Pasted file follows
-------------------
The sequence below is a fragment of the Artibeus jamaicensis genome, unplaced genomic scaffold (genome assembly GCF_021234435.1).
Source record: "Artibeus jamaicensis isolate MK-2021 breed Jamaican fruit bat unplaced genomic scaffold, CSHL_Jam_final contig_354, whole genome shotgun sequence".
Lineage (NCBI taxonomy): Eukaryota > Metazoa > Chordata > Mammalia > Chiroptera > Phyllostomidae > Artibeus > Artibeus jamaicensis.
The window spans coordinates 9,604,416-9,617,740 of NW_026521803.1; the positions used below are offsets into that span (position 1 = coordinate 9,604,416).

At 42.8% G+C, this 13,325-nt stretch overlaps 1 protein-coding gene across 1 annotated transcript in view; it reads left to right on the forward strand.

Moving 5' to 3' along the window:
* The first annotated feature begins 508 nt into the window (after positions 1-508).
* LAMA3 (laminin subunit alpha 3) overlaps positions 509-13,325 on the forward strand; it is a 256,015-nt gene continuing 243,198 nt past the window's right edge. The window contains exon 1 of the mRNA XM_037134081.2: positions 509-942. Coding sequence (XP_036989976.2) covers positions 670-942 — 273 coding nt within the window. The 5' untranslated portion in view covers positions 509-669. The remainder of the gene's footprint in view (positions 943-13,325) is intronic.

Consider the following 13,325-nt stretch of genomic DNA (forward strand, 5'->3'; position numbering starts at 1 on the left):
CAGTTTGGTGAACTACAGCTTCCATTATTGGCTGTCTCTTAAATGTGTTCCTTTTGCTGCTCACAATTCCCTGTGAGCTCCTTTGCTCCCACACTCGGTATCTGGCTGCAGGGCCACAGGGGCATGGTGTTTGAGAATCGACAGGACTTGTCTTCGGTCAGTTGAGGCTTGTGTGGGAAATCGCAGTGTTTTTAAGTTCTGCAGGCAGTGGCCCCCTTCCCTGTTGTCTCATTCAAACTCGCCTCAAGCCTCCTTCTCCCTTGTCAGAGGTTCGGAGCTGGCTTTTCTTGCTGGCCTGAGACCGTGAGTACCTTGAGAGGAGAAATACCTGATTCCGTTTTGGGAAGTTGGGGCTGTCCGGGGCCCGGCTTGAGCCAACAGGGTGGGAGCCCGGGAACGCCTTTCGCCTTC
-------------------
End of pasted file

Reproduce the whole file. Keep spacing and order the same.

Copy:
The sequence below is a fragment of the Artibeus jamaicensis genome, unplaced genomic scaffold (genome assembly GCF_021234435.1).
Source record: "Artibeus jamaicensis isolate MK-2021 breed Jamaican fruit bat unplaced genomic scaffold, CSHL_Jam_final contig_354, whole genome shotgun sequence".
Lineage (NCBI taxonomy): Eukaryota > Metazoa > Chordata > Mammalia > Chiroptera > Phyllostomidae > Artibeus > Artibeus jamaicensis.
The window spans coordinates 9,604,416-9,617,740 of NW_026521803.1; the positions used below are offsets into that span (position 1 = coordinate 9,604,416).

At 42.8% G+C, this 13,325-nt stretch overlaps 1 protein-coding gene across 1 annotated transcript in view; it reads left to right on the forward strand.

Moving 5' to 3' along the window:
* The first annotated feature begins 508 nt into the window (after positions 1-508).
* LAMA3 (laminin subunit alpha 3) overlaps positions 509-13,325 on the forward strand; it is a 256,015-nt gene continuing 243,198 nt past the window's right edge. The window contains exon 1 of the mRNA XM_037134081.2: positions 509-942. Coding sequence (XP_036989976.2) covers positions 670-942 — 273 coding nt within the window. The 5' untranslated portion in view covers positions 509-669. The remainder of the gene's footprint in view (positions 943-13,325) is intronic.

Consider the following 13,325-nt stretch of genomic DNA (forward strand, 5'->3'; position numbering starts at 1 on the left):
CAGTTTGGTGAACTACAGCTTCCATTATTGGCTGTCTCTTAAATGTGTTCCTTTTGCTGCTCACAATTCCCTGTGAGCTCCTTTGCTCCCACACTCGGTATCTGGCTGCAGGGCCACAGGGGCATGGTGTTTGAGAATCGACAGGACTTGTCTTCGGTCAGTTGAGGCTTGTGTGGGAAATCGCAGTGTTTTTAAGTTCTGCAGGCAGTGGCCCCCTTCCCTGTTGTCTCATTCAAACTCGCCTCAAGCCTCCTTCTCCCTTGTCAGAGGTTCGGAGCTGGCTTTTCTTGCTGGCCTGAGACCGTGAGTACCTTGAGAGGAGAAATACCTGATTCCGTTTTGGGAAGTTGGGGCTGTCCGGGGCCCGGCTTGAGCCAACAGGGTGGGAGCCCGGGAACGCCTTTCGCCTTC